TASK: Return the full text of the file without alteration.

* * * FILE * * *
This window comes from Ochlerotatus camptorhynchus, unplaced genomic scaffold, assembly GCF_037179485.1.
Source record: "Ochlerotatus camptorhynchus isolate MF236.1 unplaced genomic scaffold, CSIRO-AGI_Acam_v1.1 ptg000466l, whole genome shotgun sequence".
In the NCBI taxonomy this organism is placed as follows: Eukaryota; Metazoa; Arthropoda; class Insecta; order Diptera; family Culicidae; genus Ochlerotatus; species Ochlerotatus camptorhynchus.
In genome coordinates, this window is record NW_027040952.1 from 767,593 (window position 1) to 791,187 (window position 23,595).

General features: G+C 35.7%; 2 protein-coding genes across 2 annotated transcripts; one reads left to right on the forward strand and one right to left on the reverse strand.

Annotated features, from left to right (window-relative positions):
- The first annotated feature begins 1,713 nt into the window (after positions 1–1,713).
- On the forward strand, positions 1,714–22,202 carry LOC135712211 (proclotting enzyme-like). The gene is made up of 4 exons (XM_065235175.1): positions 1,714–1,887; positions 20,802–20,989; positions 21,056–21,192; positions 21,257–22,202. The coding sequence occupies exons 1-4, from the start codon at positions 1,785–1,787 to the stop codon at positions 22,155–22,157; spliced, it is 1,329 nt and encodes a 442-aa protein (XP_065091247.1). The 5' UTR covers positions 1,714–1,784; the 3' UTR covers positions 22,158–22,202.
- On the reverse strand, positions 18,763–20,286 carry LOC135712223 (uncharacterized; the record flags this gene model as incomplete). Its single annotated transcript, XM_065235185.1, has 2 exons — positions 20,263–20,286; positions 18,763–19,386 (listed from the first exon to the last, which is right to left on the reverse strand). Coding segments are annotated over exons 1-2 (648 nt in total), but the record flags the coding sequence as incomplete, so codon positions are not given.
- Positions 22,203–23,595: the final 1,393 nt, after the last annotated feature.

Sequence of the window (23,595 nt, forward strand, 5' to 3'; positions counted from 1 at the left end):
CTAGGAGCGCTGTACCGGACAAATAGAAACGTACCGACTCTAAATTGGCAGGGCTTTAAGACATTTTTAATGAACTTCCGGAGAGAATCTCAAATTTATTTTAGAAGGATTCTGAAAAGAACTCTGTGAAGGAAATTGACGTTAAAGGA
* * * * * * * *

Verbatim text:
This window comes from Ochlerotatus camptorhynchus, unplaced genomic scaffold, assembly GCF_037179485.1.
Source record: "Ochlerotatus camptorhynchus isolate MF236.1 unplaced genomic scaffold, CSIRO-AGI_Acam_v1.1 ptg000466l, whole genome shotgun sequence".
In the NCBI taxonomy this organism is placed as follows: Eukaryota; Metazoa; Arthropoda; class Insecta; order Diptera; family Culicidae; genus Ochlerotatus; species Ochlerotatus camptorhynchus.
In genome coordinates, this window is record NW_027040952.1 from 767,593 (window position 1) to 791,187 (window position 23,595).

General features: G+C 35.7%; 2 protein-coding genes across 2 annotated transcripts; one reads left to right on the forward strand and one right to left on the reverse strand.

Annotated features, from left to right (window-relative positions):
- The first annotated feature begins 1,713 nt into the window (after positions 1–1,713).
- On the forward strand, positions 1,714–22,202 carry LOC135712211 (proclotting enzyme-like). The gene is made up of 4 exons (XM_065235175.1): positions 1,714–1,887; positions 20,802–20,989; positions 21,056–21,192; positions 21,257–22,202. The coding sequence occupies exons 1-4, from the start codon at positions 1,785–1,787 to the stop codon at positions 22,155–22,157; spliced, it is 1,329 nt and encodes a 442-aa protein (XP_065091247.1). The 5' UTR covers positions 1,714–1,784; the 3' UTR covers positions 22,158–22,202.
- On the reverse strand, positions 18,763–20,286 carry LOC135712223 (uncharacterized; the record flags this gene model as incomplete). Its single annotated transcript, XM_065235185.1, has 2 exons — positions 20,263–20,286; positions 18,763–19,386 (listed from the first exon to the last, which is right to left on the reverse strand). Coding segments are annotated over exons 1-2 (648 nt in total), but the record flags the coding sequence as incomplete, so codon positions are not given.
- Positions 22,203–23,595: the final 1,393 nt, after the last annotated feature.

Sequence of the window (23,595 nt, forward strand, 5' to 3'; positions counted from 1 at the left end):
CTAGGAGCGCTGTACCGGACAAATAGAAACGTACCGACTCTAAATTGGCAGGGCTTTAAGACATTTTTAATGAACTTCCGGAGAGAATCTCAAATTTATTTTAGAAGGATTCTGAAAAGAACTCTGTGAAGGAAATTGACGTTAAAGGA